Australasian Journal of Philosophy 79 (2):216 – 226 (2001)

Authors
Phil Dowe
Australian National University
Abstract
There is, no doubt, a temptation to treat preventions, such as ‘the father’s grabbing the child prevented the accident’, and cases of ‘causation’ by omission, such as ‘the father’s inattention was the cause of the child’s accident’, as cases of genuine causation. I think they are not, and in this paper I defend a theory of what they are. More specifically, the counterfactual theory defended here is that a claim about prevention or ‘causation’ by omission should be understood not as being directly about actual genuine causation but primarily as a counterfactual claim about genuine causation.1 The relation between actual causation and the mere possibility of causation allows my theory to explain both the difference and the similarity between the two notions (causation and prevention/omission). Further, the difference explains certain intuitions we have and the similarity justifies and explains the fact that for practical purposes we usually treat preventions and omissions as if they were genuine causation. Finally, the fact that this counterfactual theory of prevention and omission takes causation as primitive suggests that it is consistent with any theory of causation. This allows us to construct two arguments against what I will call genuinism, the view that cases of prevention and ‘causation’ by omission really are cases of genuine causation. In section II I show that genuinism does not account for the so-called intuition of difference. In section III I outline a number of problems that various theories of causation have with preventions and ‘causation’ by omission. These problems are ipso facto problems for genuinism, whereas I show in section V how the counterfactual theory solves those problems. Further, I answer a genuinist argument based on another type of intuition—the genuinist intuition—by showing why we have that intuition and how it should be handled (section VI)
Keywords 2203 Philosophy
Categories (categorize this paper)
DOI 10.1080/713659223
Options
Edit this record
Mark as duplicate
Export citation
Find it on Scholar
Request removal from index
Revision history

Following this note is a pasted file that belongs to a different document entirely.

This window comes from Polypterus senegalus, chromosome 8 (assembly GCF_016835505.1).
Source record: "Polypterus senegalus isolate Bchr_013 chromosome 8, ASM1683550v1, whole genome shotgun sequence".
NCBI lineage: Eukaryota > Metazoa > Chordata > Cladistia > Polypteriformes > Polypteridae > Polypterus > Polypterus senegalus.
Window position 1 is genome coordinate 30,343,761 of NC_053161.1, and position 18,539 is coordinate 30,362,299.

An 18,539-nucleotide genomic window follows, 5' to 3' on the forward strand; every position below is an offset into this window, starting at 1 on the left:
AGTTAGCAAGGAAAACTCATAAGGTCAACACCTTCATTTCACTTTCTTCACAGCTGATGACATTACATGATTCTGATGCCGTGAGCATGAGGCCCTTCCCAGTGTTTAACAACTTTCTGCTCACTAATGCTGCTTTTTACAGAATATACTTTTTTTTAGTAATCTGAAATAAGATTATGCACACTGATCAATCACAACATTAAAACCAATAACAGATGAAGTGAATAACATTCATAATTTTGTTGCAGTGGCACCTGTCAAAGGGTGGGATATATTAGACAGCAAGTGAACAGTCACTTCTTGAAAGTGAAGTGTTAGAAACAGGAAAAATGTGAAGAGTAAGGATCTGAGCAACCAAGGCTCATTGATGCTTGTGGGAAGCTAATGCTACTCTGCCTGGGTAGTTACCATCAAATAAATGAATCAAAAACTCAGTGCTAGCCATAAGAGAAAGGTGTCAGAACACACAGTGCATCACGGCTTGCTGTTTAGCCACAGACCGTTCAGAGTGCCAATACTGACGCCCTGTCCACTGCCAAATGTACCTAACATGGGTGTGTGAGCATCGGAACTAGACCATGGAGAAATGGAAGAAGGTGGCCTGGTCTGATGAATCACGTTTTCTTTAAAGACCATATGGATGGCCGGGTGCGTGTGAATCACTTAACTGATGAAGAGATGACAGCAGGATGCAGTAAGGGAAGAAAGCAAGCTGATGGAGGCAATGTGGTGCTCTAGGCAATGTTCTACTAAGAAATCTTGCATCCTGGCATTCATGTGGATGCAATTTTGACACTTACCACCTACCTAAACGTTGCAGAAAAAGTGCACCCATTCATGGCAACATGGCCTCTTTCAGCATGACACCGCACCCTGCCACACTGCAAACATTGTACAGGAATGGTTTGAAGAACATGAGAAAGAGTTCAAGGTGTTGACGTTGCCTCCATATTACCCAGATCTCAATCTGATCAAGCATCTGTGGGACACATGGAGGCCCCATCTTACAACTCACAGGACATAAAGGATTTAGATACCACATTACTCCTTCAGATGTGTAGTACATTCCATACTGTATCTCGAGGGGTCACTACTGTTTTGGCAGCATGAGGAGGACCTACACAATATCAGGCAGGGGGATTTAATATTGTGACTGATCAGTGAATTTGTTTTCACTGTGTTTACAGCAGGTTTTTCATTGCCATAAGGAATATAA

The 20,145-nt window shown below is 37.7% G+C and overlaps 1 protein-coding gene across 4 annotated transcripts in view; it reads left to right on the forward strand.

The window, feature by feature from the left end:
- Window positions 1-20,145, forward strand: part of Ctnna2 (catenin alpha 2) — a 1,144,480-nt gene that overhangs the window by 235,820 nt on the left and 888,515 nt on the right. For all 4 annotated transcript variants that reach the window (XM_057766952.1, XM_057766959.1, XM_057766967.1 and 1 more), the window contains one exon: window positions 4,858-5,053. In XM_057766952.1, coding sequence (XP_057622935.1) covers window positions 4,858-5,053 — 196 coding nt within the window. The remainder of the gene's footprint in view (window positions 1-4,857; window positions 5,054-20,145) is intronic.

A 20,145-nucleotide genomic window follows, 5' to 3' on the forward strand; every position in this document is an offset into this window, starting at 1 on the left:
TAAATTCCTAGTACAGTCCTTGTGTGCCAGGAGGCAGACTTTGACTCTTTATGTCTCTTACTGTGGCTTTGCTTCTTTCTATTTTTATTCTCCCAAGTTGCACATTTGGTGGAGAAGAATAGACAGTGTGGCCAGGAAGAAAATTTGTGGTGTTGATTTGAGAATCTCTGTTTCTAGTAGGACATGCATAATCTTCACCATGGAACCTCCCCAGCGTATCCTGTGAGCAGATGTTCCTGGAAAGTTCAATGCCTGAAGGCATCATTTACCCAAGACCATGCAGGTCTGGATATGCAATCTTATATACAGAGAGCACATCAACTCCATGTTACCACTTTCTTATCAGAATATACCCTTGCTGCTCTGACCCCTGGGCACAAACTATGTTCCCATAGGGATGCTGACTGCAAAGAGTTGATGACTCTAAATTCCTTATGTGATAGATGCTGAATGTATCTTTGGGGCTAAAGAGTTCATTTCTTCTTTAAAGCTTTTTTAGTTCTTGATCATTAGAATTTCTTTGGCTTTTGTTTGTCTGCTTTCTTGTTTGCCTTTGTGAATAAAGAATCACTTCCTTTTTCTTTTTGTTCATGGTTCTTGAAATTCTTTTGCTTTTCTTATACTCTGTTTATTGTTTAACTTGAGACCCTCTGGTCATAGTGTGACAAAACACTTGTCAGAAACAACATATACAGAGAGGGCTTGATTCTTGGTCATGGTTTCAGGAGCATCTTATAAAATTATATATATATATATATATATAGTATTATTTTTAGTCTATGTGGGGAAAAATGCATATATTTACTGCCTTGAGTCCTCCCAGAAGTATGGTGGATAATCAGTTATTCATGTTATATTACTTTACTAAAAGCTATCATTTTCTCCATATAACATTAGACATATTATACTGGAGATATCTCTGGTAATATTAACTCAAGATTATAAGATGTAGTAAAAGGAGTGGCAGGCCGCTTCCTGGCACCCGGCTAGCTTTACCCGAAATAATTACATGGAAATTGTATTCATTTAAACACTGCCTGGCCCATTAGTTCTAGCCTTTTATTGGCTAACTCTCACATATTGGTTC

Download options

PhilArchive copy


Upload a copy of this paper     Check publisher's policy     Papers currently archived: 63,360
Through your library

References found in this work BETA

Causation and the Flow of Energy.David Fair - 1979 - Erkenntnis 14 (3):219 - 250.
Causality and Explanation: A Reply to Two Critiques.Wesley C. Salmon - 1997 - Philosophy of Science 64 (3):461-477.
Causality and Conserved Quantities: A Reply to Salmon.Phil Dowe - 1995 - Philosophy of Science 62 (2):321-333.

View all 14 references / Add more references

Citations of this work BETA

Being Positive About Negative Facts.Mark Jago & Stephen Barker - 2012 - Philosophy and Phenomenological Research 85 (1):117-138.
Disconnection and Responsibility.Jonathan Schaffer - 2012 - Legal Theory 18 (4):399-435.

View all 60 citations / Add more citations

Similar books and articles

A Dilemma for the Counterfactual Analysis of Causation.S. Barker - 2003 - Australasian Journal of Philosophy 81 (1):62 – 77.
Indeterminism, Counterfactuals, and Causation.Richard Otte - 1987 - Philosophy of Science 54 (1):45-62.
A Partial Theory of Actual Causation.Brad Weslake - 2015 - British Journal for the Philosophy of Science.
Can Counterfactuals Solve the Exclusion Problem?Lei Zhong - 2011 - Philosophy and Phenomenological Research 83 (1):129-147.
Causes of Causes.Alex Broadbent - 2012 - Philosophical Studies 158 (3):457-476.
Double Prevention and Powers.Stephen Mumford & Rani Lill Anjum - 2009 - Journal of Critical Realism 8 (3):277-293.

Analytics

Added to PP index
2009-01-28

Total views
273 ( #34,647 of 2,448,892 )

Recent downloads (6 months)
5 ( #141,898 of 2,448,892 )

How can I increase my downloads?

Downloads

My notes